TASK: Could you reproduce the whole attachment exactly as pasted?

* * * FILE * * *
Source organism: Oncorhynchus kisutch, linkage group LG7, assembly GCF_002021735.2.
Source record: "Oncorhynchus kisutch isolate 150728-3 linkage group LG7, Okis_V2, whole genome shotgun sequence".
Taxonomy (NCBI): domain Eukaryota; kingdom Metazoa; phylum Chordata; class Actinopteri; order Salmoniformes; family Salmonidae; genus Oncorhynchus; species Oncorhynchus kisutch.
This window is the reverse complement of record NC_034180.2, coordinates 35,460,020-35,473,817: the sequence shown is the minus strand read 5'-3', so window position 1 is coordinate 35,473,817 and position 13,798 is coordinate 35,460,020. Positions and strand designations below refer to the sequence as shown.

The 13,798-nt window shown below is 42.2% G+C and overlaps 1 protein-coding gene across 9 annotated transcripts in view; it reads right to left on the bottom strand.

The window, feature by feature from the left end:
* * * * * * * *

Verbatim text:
Source organism: Oncorhynchus kisutch, linkage group LG7, assembly GCF_002021735.2.
Source record: "Oncorhynchus kisutch isolate 150728-3 linkage group LG7, Okis_V2, whole genome shotgun sequence".
Taxonomy (NCBI): domain Eukaryota; kingdom Metazoa; phylum Chordata; class Actinopteri; order Salmoniformes; family Salmonidae; genus Oncorhynchus; species Oncorhynchus kisutch.
This window is the reverse complement of record NC_034180.2, coordinates 35,460,020-35,473,817: the sequence shown is the minus strand read 5'-3', so window position 1 is coordinate 35,473,817 and position 13,798 is coordinate 35,460,020. Positions and strand designations below refer to the sequence as shown.

The 13,798-nt window shown below is 42.2% G+C and overlaps 1 protein-coding gene across 9 annotated transcripts in view; it reads right to left on the bottom strand.

The window, feature by feature from the left end: